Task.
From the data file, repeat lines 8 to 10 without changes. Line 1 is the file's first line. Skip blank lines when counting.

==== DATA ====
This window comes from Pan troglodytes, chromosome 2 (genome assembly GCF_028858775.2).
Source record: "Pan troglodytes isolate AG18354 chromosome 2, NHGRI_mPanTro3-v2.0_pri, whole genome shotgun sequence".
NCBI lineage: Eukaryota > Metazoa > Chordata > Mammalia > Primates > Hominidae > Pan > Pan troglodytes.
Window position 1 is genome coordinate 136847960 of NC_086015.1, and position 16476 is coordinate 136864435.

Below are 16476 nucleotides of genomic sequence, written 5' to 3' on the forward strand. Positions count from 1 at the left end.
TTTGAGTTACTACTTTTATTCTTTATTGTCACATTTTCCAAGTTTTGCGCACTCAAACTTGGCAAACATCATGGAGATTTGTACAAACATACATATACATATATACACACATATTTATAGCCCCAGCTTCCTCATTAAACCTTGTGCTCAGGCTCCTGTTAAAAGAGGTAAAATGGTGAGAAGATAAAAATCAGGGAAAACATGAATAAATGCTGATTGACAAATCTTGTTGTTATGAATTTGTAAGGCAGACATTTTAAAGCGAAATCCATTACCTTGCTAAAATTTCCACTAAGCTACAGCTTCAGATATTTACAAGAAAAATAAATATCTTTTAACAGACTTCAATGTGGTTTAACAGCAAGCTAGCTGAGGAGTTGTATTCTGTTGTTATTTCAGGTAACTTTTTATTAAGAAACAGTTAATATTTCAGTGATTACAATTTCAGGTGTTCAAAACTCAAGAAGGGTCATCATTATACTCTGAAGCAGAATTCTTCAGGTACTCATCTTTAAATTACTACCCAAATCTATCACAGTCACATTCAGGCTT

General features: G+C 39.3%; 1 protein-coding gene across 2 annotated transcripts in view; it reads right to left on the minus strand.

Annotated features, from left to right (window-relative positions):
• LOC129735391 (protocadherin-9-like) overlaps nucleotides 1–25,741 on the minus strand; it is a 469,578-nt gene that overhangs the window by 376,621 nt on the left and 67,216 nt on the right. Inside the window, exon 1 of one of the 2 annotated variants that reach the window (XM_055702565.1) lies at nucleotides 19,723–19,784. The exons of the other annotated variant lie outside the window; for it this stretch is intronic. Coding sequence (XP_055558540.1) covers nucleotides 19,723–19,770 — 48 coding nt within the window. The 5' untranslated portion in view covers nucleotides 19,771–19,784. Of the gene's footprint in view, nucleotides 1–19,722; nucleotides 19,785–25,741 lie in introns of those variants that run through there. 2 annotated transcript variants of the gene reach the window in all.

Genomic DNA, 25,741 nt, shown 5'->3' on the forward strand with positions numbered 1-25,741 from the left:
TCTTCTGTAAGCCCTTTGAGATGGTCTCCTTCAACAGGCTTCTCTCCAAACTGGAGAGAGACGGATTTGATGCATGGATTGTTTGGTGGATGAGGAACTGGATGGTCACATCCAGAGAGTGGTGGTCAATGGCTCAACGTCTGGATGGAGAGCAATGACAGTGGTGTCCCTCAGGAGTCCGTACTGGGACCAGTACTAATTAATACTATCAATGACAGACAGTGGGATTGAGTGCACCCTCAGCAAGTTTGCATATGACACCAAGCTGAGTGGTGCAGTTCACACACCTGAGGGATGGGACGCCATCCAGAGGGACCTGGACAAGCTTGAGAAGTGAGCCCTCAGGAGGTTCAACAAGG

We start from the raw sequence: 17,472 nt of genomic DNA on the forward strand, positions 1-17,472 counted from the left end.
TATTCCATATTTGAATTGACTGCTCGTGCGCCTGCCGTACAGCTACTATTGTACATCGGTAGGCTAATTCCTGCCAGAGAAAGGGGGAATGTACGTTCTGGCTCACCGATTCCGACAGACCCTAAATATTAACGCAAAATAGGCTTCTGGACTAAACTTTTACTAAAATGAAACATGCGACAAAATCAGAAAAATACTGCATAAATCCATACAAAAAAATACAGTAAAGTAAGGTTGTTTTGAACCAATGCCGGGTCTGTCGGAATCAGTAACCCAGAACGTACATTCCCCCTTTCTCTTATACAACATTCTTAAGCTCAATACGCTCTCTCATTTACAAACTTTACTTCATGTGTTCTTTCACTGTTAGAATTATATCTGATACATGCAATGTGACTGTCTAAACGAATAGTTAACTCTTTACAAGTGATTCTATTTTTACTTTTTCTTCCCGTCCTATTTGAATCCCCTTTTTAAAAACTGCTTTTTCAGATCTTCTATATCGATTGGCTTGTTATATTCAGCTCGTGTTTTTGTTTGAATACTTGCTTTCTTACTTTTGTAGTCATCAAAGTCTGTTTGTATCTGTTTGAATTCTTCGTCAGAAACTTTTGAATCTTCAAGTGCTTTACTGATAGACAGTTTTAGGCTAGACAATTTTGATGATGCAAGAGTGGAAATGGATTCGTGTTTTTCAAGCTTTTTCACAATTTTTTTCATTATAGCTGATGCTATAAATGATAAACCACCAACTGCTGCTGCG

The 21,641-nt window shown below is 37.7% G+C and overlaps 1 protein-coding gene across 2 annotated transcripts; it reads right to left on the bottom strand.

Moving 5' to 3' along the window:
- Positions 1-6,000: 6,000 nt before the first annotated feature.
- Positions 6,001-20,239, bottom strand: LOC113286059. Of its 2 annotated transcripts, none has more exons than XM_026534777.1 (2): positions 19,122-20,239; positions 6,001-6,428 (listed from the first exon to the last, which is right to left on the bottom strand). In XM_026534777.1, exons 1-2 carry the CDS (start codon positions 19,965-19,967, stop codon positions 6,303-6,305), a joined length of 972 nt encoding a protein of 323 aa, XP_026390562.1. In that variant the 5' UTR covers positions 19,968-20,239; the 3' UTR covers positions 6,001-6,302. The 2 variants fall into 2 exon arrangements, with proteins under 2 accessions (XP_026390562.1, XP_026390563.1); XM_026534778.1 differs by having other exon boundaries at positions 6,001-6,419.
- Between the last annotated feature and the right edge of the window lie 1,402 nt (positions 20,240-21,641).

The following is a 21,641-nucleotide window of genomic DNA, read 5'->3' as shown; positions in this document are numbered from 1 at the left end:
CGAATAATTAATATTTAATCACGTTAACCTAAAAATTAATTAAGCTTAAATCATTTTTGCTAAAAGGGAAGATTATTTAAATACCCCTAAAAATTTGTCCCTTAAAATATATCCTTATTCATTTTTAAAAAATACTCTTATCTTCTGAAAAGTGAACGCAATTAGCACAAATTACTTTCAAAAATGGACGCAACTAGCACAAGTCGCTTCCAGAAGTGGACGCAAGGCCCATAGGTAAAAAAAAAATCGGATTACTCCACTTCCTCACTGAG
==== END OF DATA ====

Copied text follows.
Annotated features, from left to right (window-relative positions):
• LOC129735391 (protocadherin-9-like) overlaps nucleotides 1–25,741 on the minus strand; it is a 469,578-nt gene that overhangs the window by 376,621 nt on the left and 67,216 nt on the right. Inside the window, exon 1 of one of the 2 annotated variants that reach the window (XM_055702565.1) lies at nucleotides 19,723–19,784. The exons of the other annotated variant lie outside the window; for it this stretch is intronic. Coding sequence (XP_055558540.1) covers nucleotides 19,723–19,770 — 48 coding nt within the window. The 5' untranslated portion in view covers nucleotides 19,771–19,784. Of the gene's footprint in view, nucleotides 1–19,722; nucleotides 19,785–25,741 lie in introns of those variants that run through there. 2 annotated transcript variants of the gene reach the window in all.

Genomic DNA, 25,741 nt, shown 5'->3' on the forward strand with positions numbered 1-25,741 from the left: